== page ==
Pau Gasol, the “beast?”
Gasol has been called a lot of things, like “the most skilled big man in the game” or four-time All-Star. He is a finesse player, which some people (a subset of Lakers fans in particular) mislabel as soft. Those same fans didn’t think he was soft when he held Dwight Howard in check in the 2009 NBA finals, but people have short memories if something doesn’t fit their preconceived ideas. Gasol is not Shaquille O’Neal circa 2001, in reality he is a four asked often to play the five in the NBA. But calling him soft is about as smart as calling Dirk Nowitzki soft because he’s a seven footer who likes to play on the perimeter.
However “beast?” Nobody is really calling him a beast.
Well, except Pau Gasol himself, according to Reuters.
Pau Gasol said on Thursday he felt like a “beast” after working hard to prepare for his pivotal role in Spain’s bid for Olympic hardware in basketball.
“I have been preparing myself and working to get better this summer,” (said) Gasol… “First for the Olympics and to perform at a high level to be able to achieve our goal, and then when the Olympics are over, take a little break and continue to prepare myself for what’s going to be a very demanding (NBA) season, a season where we (the Lakers) want to get back on top as a team.”
Gasol looked good against Team USA when playing out of the low post, something Lakers coach Mike Brown needs to get him back to rather than just letting Andrew Bynum and Kobe Bryant dominate that space and using Gasol as a glorified stretch four. Having Steve Nash on the roster should help.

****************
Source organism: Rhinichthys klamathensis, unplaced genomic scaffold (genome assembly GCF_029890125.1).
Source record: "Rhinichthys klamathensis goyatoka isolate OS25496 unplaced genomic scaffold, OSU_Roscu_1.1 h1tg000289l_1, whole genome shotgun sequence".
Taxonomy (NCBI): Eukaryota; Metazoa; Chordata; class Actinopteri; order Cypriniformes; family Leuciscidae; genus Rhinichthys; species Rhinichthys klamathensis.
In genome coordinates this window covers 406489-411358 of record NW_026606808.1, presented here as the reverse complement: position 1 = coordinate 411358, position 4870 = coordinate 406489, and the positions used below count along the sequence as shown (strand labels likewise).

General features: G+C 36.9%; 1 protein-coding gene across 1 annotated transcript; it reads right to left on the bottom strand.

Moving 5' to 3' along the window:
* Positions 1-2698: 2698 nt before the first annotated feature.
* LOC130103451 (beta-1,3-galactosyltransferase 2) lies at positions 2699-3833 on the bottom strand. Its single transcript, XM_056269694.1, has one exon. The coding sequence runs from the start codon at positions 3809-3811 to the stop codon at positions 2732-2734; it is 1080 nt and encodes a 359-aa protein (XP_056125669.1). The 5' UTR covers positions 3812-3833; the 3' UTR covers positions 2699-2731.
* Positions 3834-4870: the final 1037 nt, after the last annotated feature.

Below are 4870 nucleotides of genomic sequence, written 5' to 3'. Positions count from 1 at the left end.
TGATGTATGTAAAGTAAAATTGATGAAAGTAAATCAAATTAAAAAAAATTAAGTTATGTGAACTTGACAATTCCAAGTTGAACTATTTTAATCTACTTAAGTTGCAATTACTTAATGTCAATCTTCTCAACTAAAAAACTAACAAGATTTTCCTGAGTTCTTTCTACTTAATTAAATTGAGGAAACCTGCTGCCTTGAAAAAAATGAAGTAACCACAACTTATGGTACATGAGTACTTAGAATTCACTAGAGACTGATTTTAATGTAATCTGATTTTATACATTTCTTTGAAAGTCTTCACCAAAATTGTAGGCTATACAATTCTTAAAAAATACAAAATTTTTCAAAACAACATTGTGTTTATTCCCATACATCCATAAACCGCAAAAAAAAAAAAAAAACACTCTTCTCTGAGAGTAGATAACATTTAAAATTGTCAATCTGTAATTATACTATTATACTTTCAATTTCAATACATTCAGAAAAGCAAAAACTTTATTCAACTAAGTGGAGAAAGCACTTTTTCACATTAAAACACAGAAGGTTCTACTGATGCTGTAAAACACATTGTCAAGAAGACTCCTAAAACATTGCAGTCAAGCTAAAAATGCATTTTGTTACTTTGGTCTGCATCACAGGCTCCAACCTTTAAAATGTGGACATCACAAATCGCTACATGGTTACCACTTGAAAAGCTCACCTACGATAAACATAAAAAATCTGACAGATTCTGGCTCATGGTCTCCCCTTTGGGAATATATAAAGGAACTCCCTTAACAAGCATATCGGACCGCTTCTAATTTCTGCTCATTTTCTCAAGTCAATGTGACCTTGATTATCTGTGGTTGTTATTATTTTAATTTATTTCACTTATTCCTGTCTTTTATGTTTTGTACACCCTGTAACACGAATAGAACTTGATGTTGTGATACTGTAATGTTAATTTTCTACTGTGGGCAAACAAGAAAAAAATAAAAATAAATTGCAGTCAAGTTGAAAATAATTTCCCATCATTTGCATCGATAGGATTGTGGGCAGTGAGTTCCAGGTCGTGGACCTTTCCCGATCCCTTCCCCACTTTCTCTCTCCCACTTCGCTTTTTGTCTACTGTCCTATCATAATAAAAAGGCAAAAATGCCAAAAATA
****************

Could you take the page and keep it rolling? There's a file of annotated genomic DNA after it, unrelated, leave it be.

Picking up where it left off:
Heck, Nash might even get Gasol to look like a beast inside… nah. Not going to happen.
Billy Donovan was given the head coaching job in Oklahoma City to bring their offense into modern times — and it seems to be working, Russell Westbrook said he feels a lot more space in the system.
But if the Thunder are going to contend for a title, they need a top 10 defense as well — and to do that Donovan is going to keep a Scott Brooks move and continue to start Andre Roberson and Steven Adams. Check out the starting lineup for their first preseason game Wednesday.
There also was this report via Anthony Slater in the Oklahoman yesterday about a scrimmage at practice.
Durant, Russell Westbrook, Serge Ibaka and Andre Roberson all started for the White team. Nick Collison joined them, but that was only because Steven Adams sat out with back soreness….
Donovan said the teams weren’t split by accident. That’s how they’ve been divided in practice. So at this point, it seems Roberson is this team’s starting shooting guard and Adams is the team’s starting center.
This is the smart move. Last season the lineup of Westbrook, Roberson, Durant, Ibaka and Adams was +13.4 points per 100 possessions over their opponents. Roberson and Adams are there for defense — neither brings much offensive game to the floor, but when you have Westbrook and Durant and only one ball between them, you don’t need more offensive threats. You’re going to get plenty of points.
If they can just stay healthy, Oklahoma City is a team to be feared.
The Hall of Fame player behind the original iron man streak is with us no more.
Knicks’ legend Harry Gallatin passes away at age 88, the team confirmed Wednesday.
Gallatin led the Knicks of the late 1940s and into the 1950s, when he set a then record playing in 610 consecutive games. Nicknamed “The Horse,” he was a beast on the boards who averaged 15.3 rebounds a game one season and averaged 11.9 boards and 13 points per game over the course of his 10-year career. He’s still fourth all time in total rebounds in Knicks franchise history.
Gallatin was a seven-time All-Star and twice All-NBA selection. After his playing days, he spent many years as the athletic director at Southern Illinois University Edwardsville.
Our thoughts are with his family and friends.